The Atlantic has an excellent article about the undervalued role of luck in people’s success. It argues most successful people, in addition to working hard and being talented and righteous and all that, have also got as far as they have due to good helpings of dumb, blind luck.
The article shows that if we aren’t careful, we subconsciously underestimate luck’s role, think ourselves more important in our own success than we actually are, and as a result are unreasonably stingy about sharing our success around.
It’s an account that resonates with me.
Like many readers, I’ve had the good luck to be born into a loving family living comfortably in a bountiful part of the world at the most healthy, prosperous time in human history (well, up to now anyway). Of course, that’s true for a fair few people around New Zealand, but my luck goes well beyond that.
I was an unremarkable Johnny-come-lately to debating. I made my high school’s top team, but nothing beyond that, and we didn’t win anything. As a squad, we were a bit of a shambles.
Nonetheless, I rocked up on a shoulder-shrugging whim to Victoria University’s debating society trials for Easter Tournament.
By a stroke of luck, the trial topic was one I knew especially well.
By another stroke of luck, it was a topic my better-qualified opponent didn’t know well at all.
By a third stroke of luck, the selectors were feeling bored and risk-acceptant that day. They selected me as the last person into the team, also on a shoulder-shrugging whim.
After that, my team went on to win an unofficial “luckiest draw in the history of draws” award at Easter Tournament, as we made the semi-finals before being firmly put in our place.
But the defeat was too late. I’d been accepted into the fold of the Vic debating crew, which boasted all manner of smart people who celebrated each other’s academic prowess as well as their drinking prowess.
Without that string of lucky breaks, I would have stayed a middling debater. I’m sure of that. After that initial success, however, my interest, experience, and talent snowballed, and I ended up less than four years later with a world ranking in the teens.
That gave me much improved self-confidence which meant I got elected to things around Vic, and a better academic record, too.
Without that lucky break and its consequences, I’m certain I would never have won either my first job at MFAT, nor a Fulbright Scholarship. I wouldn’t have developed the quantitative skills and social science knowledge I now leverage to make my living.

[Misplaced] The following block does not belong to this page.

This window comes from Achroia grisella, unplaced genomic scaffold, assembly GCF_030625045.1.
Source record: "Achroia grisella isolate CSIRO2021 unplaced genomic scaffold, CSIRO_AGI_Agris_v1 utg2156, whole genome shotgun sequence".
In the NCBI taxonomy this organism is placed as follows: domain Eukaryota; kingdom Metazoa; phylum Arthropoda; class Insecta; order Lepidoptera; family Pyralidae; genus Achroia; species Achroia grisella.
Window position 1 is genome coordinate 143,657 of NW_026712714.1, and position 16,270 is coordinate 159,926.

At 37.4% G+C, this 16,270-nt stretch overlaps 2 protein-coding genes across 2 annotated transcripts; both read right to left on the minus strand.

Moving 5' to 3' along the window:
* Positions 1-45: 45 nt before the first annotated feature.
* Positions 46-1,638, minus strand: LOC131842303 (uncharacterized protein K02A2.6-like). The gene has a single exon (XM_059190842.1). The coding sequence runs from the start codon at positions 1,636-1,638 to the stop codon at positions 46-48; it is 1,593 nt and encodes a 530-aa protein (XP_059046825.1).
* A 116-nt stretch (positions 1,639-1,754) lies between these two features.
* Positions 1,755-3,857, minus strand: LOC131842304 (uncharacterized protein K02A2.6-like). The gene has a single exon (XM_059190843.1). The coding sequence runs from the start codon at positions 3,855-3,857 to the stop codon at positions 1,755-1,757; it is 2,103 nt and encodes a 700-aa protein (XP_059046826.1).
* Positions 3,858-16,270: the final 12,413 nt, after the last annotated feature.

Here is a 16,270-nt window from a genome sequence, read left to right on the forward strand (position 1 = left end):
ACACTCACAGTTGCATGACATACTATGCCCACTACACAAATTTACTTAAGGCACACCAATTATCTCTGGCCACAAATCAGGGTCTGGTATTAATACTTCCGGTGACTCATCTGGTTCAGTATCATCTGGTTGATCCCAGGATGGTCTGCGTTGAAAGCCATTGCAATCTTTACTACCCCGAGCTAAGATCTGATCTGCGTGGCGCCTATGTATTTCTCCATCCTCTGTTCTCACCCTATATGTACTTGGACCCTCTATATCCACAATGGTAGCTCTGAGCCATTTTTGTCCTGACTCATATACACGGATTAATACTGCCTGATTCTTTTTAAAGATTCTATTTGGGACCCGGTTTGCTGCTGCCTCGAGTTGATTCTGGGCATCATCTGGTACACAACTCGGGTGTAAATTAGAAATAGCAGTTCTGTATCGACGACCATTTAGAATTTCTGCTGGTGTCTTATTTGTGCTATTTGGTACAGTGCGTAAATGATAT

And it all stemmed from a string of dumb luck.
It’s important for us to remember that. It’s the flip-side of “there but for the grace of God go I.”
It's important across lots of issues. In today’s Herald, for example, Liam Dann has an excellent piece about the housing crisis where he acknowledges the blind luck that smiles on a generation of Aucklanders who bought their homes before the prices started to skyrocket. They’re getting rich just by sitting on their chuffs. It's important to acknolwedge that.
Sadly, however, the science suggests most people would rather believe a story-of-self in which they’re always the downtrodden hero, never the lottery winner:
Wealthy people overwhelmingly attribute their own success to hard work rather than to factors like luck or being in the right place at the right time.
That’s troubling, because a growing body of evidence suggests that seeing ourselves as self-made—rather than as talented, hardworking, and lucky—leads us to be less generous and public-spirited.
…it’s a short hop from overlooking luck’s role in success to feeling entitled to keep the lion’s share of your income—and to being reluctant to sustain the public investments that let you succeed in the first place.
Without effort, we create biased fictions that explain our own success. The psychological experiments described in The Atlantic and elsewhere confirm this. Too often, we think good things happen because we’re awesome. We think bad things happen to us because we’re unlucky. But we think bad things happen to others because they’re not awesome like we are.
And there’s the rub.
Lazy thinking about their own life can lead people to embrace lemon-mouthed arguments that rich people are rich because they deserve it and for no other reason; sharing the fruits of success is immoral and should be stamped out; people who aren’t successful must therefore be lazy; and so on.
Those arguments persist only because successful people wear rose-tinted glasses when they look in the mirror. Let’s get those glasses off, and see the world as it really is.